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Globe Editorial

Take a swipe at card fees

June 9, 2010

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CONGRESS CAN throw a lifeline to consumers and retailers struggling through the recession by giving them relief from the fees that businesses must pay to issuers of debit and credit cards. The financial-regulation bill passed by the Senate would help in two ways.

First, it would regulate the fees that Visa and MasterCard demand from businesses for debit card transactions. The uncapped fees, which sometimes reach 3 percent of the amount purchased, totaled nearly $20 billion last year. While retailers bemoan fees for both debit and credit cards, the debit fees are particularly unjustified since there is no danger from deadbeat cardholders, as there is with credit cards.

Under the Senate bill — but not the version passed by the House — the Federal Reserve would set “reasonable and proportional’’ fees for the actual costs of such transactions. House-Senate conference committee members should approve the new regulatory authority, even though it unwisely exempts small card-issuing banks of less than $10 billion in assets.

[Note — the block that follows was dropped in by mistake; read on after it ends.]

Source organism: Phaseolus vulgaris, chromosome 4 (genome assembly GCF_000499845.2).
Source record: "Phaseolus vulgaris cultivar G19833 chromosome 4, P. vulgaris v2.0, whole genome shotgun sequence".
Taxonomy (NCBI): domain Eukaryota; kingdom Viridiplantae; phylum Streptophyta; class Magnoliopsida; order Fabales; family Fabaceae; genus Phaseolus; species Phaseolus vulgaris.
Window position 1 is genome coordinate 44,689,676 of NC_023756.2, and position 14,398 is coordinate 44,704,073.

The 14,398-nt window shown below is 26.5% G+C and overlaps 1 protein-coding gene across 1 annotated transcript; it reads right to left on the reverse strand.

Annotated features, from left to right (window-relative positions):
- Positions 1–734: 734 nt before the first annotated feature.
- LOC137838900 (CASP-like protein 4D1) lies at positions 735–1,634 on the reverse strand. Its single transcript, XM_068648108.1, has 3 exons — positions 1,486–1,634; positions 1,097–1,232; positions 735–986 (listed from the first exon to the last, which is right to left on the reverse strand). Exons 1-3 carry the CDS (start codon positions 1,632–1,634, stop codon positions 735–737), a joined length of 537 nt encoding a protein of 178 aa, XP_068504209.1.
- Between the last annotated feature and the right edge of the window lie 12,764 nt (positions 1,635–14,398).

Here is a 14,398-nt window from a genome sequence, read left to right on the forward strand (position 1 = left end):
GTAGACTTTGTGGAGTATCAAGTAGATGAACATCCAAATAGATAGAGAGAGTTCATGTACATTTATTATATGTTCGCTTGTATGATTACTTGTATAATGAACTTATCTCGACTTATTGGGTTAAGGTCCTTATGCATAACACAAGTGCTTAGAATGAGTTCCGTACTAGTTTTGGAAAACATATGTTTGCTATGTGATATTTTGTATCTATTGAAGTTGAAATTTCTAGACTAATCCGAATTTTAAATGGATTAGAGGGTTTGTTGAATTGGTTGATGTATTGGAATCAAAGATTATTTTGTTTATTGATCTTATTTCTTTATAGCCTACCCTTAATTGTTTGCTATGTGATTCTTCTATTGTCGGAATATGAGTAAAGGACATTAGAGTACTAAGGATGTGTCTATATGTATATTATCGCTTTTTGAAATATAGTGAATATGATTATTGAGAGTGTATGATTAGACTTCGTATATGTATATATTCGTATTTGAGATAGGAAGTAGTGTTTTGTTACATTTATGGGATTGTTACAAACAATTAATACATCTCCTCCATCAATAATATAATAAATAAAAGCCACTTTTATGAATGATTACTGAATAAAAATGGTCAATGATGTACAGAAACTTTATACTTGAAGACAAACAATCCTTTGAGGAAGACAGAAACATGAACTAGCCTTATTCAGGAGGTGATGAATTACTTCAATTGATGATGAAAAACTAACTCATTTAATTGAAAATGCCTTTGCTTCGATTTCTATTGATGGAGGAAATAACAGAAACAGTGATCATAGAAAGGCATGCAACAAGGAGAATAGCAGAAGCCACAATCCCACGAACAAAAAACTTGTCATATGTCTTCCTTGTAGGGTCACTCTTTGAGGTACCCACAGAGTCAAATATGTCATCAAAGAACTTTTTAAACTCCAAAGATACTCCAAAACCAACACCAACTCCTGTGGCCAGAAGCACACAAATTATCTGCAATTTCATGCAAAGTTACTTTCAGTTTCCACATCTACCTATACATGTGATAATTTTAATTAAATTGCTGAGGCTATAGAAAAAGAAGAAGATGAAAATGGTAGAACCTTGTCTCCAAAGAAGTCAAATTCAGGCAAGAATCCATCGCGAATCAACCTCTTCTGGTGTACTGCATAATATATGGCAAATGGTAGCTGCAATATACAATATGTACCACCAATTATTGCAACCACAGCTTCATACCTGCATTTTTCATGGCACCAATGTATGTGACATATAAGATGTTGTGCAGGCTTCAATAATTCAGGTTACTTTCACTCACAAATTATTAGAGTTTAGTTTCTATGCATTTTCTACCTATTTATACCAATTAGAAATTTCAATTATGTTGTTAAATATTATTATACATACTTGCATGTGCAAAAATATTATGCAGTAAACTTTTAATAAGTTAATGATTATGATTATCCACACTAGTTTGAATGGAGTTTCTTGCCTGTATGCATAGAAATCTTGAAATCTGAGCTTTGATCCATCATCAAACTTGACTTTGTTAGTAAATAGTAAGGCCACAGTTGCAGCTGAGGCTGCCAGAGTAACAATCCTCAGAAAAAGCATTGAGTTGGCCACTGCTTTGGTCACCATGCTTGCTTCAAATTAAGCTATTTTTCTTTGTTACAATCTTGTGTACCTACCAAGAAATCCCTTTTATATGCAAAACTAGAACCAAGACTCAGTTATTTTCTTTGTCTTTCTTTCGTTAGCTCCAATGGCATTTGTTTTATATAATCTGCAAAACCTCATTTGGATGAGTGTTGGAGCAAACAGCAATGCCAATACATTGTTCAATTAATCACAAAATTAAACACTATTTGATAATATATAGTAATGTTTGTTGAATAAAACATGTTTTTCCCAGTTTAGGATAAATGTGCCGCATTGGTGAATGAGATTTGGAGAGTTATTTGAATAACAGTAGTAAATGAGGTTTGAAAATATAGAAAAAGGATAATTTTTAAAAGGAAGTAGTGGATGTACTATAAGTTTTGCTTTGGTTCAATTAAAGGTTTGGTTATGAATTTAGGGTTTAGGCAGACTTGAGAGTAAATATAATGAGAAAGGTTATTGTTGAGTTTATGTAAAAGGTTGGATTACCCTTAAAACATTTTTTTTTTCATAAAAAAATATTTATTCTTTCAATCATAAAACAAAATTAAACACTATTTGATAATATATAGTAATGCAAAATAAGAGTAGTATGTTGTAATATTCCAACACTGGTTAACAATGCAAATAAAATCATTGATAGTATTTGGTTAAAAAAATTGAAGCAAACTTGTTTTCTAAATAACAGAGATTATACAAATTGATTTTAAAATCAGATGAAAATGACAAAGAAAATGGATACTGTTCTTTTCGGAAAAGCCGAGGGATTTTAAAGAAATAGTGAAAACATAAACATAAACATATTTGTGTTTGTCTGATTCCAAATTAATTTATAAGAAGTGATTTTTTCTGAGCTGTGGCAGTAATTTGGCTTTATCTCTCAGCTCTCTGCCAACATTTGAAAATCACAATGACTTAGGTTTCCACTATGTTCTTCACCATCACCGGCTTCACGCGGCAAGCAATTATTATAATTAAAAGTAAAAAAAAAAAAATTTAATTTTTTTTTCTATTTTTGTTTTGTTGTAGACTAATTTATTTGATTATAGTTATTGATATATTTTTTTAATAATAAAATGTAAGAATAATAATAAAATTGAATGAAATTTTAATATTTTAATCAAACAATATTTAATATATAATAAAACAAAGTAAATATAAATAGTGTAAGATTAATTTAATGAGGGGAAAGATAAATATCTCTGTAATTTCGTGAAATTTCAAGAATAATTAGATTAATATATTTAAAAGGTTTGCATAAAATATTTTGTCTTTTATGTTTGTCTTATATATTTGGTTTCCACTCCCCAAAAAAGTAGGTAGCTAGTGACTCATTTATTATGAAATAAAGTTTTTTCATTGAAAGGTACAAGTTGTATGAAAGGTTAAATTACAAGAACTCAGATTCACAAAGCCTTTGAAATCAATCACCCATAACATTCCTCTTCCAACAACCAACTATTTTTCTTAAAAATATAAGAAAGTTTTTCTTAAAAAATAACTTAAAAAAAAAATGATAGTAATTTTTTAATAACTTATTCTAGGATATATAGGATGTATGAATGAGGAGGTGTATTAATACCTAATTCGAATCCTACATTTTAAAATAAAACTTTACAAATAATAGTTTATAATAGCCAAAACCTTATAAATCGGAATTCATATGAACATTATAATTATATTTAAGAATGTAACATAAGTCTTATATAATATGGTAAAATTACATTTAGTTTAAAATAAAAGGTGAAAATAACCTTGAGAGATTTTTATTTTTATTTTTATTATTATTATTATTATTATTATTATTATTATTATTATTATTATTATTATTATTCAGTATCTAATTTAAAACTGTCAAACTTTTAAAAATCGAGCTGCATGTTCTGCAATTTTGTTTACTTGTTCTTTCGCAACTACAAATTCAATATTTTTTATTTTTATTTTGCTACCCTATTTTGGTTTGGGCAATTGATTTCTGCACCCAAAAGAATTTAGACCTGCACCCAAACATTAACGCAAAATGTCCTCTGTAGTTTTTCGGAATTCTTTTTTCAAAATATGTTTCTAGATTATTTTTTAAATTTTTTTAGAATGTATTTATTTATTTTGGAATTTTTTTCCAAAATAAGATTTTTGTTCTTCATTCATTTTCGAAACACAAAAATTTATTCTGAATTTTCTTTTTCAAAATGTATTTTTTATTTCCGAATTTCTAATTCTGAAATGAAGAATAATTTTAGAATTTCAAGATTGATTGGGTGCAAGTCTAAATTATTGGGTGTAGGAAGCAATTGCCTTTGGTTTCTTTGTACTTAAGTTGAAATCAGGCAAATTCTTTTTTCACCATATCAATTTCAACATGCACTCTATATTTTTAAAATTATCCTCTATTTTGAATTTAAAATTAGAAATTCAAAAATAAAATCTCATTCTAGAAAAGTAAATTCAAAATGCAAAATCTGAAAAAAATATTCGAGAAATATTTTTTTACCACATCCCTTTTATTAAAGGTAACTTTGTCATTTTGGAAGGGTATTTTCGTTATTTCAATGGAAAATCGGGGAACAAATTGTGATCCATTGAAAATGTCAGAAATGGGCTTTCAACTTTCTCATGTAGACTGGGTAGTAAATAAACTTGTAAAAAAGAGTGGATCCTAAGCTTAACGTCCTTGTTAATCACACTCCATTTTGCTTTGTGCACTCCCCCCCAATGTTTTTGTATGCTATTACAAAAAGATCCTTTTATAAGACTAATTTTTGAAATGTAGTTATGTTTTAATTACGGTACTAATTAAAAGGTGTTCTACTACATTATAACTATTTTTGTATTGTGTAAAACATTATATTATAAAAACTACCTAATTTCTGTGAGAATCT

Second, the Senate bill would help make the cost of credit card transactions more transparent. Credit card companies would no longer be allowed to prohibit merchants from offering discounts for cash sales or limiting either credit or debit card use to sales above a minimum amount. Both help businesses reduce their costs on card transactions. Many merchants already take these steps despite the companies’ prohibition; the Senate would make sure they face no penalty for doing so. Letting merchants charge card users more would also create competitive pressure to keep fees down.

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